Piercing through this din is the voice of Jesus; somehow I don’t think his voice was high and squeaky with fear, but was deep and resonating—authority emanating from every fiber of His being. Suddenly what was chaotic cacophony is instantly super tranquil. All that is heard is the heaving chests of breathless men.

The juxtaposition of this record astounds my imagination: chaos to calm, rage to tranquility, terror to peace, all in an instant, and all at the voice of Jesus.

And as an exclamation point to this record, as soon as the boat finally makes land, they are immediately accosted by a violent man that is hopelessly tormented and untamable (see vv. 5:1-5). But when he encounters Jesus, his storms are equally calmed and he finishes the evening “sitting and clothed and in his right mind” (v. 15).

You see the similarities? The man went from raging insanity to being in his right mind; the storm went from chaos to calm. What is it that Jesus can do in the depths of our souls? It reminds of the lyrics from a song I can’t recall the name of that I think is from MercyMe; the line is something like this:

He calmed the raging sea/He can calm the rage in me.

There’s no great formula for entering this calm, or more aptly put, for having this calm enter into us. We simply invite Jesus into our heart as savior and Lord. If you’ve already done that, then lift your burden, your rage, up to the Him in prayer. It need be no more difficult than crying out in sincerity, “Jesus, I’m scared because _________________, please help me!” Or “I’m so angry and hurt because__________________, please calm this anger!” He may touch you with an unmistakable warmth or with chills, but He will touch you and lead you “beside the still waters” (Psalm 23:2).

Again, because He calmed the power of nature’s fury and the power of demonic fury (the man suffering from insanity), then He can certainly calm the storms in our souls as well.


Victory and Praise

I have set the Lord always before me; because He is at my right hand I shall not be moved. Therefore my heart is glad, and my glory rejoices; my flesh also will rest in hope. You will show me the path of life; in Your presence is fullness of joy.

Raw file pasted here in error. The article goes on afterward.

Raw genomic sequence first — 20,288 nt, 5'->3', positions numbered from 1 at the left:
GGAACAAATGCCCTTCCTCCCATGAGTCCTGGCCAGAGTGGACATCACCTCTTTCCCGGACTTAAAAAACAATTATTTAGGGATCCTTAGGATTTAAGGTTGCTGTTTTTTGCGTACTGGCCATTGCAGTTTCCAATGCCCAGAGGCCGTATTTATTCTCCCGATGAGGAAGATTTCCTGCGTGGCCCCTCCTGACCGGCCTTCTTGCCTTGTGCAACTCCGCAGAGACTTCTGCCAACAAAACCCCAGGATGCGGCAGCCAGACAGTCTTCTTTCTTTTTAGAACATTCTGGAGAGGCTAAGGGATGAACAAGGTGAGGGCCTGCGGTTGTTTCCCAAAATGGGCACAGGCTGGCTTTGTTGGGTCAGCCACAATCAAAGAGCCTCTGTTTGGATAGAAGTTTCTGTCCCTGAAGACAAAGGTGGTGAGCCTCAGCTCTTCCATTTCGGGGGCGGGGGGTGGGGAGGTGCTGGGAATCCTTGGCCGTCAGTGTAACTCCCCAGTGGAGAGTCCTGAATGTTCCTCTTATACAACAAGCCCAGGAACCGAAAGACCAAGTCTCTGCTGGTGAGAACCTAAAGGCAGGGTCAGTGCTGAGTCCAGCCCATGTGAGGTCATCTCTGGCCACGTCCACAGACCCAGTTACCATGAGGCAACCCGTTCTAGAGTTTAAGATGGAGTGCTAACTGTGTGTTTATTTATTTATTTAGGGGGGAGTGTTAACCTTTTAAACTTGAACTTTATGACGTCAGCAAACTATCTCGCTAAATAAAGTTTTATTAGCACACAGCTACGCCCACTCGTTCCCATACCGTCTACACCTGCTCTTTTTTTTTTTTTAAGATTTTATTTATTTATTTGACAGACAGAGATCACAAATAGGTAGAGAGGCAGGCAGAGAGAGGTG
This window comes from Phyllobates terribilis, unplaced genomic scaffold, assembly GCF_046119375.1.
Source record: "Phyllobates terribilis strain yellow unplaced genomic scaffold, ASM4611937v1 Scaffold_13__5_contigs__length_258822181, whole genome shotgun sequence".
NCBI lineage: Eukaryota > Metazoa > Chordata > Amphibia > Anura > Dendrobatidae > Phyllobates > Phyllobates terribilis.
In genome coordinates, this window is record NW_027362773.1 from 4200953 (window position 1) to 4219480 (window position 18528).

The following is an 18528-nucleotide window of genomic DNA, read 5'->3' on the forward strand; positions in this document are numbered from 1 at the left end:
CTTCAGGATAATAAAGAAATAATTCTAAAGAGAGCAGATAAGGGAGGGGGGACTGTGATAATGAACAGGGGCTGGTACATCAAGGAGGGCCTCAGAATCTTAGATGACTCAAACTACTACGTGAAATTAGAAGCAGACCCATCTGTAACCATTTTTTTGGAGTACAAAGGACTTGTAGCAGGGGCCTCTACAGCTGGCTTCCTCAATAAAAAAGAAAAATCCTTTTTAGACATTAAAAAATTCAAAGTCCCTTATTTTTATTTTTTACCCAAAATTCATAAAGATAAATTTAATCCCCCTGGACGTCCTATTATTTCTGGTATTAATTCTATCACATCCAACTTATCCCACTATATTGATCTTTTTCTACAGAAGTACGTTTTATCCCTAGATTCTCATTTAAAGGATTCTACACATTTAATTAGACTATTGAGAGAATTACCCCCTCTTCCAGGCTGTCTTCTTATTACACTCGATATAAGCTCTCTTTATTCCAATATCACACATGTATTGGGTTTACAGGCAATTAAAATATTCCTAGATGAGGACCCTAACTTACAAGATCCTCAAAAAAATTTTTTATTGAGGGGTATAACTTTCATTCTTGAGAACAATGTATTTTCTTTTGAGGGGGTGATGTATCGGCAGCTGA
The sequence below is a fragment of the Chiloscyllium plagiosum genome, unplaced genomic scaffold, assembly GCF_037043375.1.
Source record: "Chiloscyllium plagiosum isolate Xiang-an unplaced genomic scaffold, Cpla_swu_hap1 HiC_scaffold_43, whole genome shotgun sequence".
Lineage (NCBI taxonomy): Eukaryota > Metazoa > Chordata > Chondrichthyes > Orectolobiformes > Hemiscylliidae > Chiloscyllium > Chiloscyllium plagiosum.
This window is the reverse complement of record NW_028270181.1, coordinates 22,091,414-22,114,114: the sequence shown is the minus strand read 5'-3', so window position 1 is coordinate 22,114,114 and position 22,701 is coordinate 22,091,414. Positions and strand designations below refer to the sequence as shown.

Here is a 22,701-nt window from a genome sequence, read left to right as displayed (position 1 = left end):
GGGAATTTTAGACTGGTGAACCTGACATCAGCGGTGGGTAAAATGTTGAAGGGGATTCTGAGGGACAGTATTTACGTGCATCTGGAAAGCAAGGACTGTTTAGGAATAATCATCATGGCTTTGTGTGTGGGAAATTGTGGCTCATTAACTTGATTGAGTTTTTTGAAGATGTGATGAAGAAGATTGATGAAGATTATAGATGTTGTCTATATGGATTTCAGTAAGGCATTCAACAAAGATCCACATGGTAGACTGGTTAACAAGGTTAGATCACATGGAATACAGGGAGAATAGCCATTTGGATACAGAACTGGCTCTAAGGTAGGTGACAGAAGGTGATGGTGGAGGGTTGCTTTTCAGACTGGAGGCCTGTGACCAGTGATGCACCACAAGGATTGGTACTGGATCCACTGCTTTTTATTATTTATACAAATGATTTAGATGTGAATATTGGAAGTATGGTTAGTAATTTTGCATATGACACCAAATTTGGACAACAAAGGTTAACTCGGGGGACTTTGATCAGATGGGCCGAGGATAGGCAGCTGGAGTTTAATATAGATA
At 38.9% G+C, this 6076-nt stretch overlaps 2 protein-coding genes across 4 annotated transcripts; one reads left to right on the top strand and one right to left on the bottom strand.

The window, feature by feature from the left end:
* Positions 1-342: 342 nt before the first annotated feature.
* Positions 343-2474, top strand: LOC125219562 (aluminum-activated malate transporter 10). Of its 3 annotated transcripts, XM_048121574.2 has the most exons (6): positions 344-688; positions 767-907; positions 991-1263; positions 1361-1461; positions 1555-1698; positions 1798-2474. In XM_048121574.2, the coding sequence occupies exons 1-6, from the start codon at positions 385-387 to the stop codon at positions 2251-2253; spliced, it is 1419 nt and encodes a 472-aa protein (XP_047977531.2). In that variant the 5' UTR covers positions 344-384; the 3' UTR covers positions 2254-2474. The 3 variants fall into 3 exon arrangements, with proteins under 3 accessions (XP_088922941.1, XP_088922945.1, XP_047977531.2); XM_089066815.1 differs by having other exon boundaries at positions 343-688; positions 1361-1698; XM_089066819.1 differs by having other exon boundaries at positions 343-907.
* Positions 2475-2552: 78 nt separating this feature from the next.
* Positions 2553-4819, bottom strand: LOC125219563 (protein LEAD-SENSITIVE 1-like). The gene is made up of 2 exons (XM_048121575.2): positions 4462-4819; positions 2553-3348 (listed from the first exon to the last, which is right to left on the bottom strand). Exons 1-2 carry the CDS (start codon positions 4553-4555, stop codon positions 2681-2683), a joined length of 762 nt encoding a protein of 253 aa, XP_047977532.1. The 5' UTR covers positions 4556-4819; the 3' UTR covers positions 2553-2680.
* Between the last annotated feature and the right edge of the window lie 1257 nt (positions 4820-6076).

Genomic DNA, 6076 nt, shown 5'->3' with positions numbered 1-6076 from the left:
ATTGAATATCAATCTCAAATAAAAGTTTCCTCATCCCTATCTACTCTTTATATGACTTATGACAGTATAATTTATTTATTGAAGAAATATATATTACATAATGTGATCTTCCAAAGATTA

—Psalm 16:8-9, 11


What victories this week had! As you may have read last week, I was facing some challenges. I’m grateful to report that those situations needing urgent diplomacy turned out successful in ways undeniably orchestrated by the Lord. Also, even though I didn’t ask for prayer last week, several of you reached out to offer up prayer on my behalf. I am truly humbled by that to the point of tears; I am grateful for your prayers because God moved in ways that brought much blessing and relief in the depths of my soul.

It also reminded me that often when I pray for others, I ask God to make Himself known to the person in ways that are undeniably God’s work. And, yes, I pray the same for myself. I don’t think it’s selfish to desire the observance of God’s work in our lives. Often seeing His active work in our lives brings comfort and affirmation in ways no different than when I as a father seek to bless my own children.

Other times, however, His activity on our behalf is the only thing that will produce positive outcomes. Such was the case this week. Only God could have orchestrated the timing of things that brought such great victory.

Seeing God’s work in our lives does indeed bring rejoicing, rest and hope as we read in Psalm 16. It also produces more of the fruit of the Spirit in our lives such as joy, peace, patience and gentleness (Galatians 5:22-23). But when God goes to work in ways that bring clear deliverance in otherwise dire straits, our faith is deepened and our confidence in God grows. This, then can become a catalyst for dynamic intercessory prayer for others with less faith that are facing hard times themselves.

The week also revealed that I still succumb periodically to fear when facing tough circumstances. It reminds me of Jesus asking His disciples why they were so fearful in the midst of a great storm on the Sea of Galilee (Mark 4:40). He goes on to say, “How is it you no faith?” Then He calms the storm (I blogged on this account a few years ago, but it’s on another web platform, maybe I’ll re-post it in the near future).

When I recognized my fear, I rebuked it and asked Janey to pray for me. Then I blogged about it and even more people prayed for me; now I can stand in the “times of refreshing that may come from the presence of the Lord” (Acts 3:19) because He bared His mighty right arm on my behalf and moved the mountains that only He could move.

Thank you, Lord. And thank you for your prayers.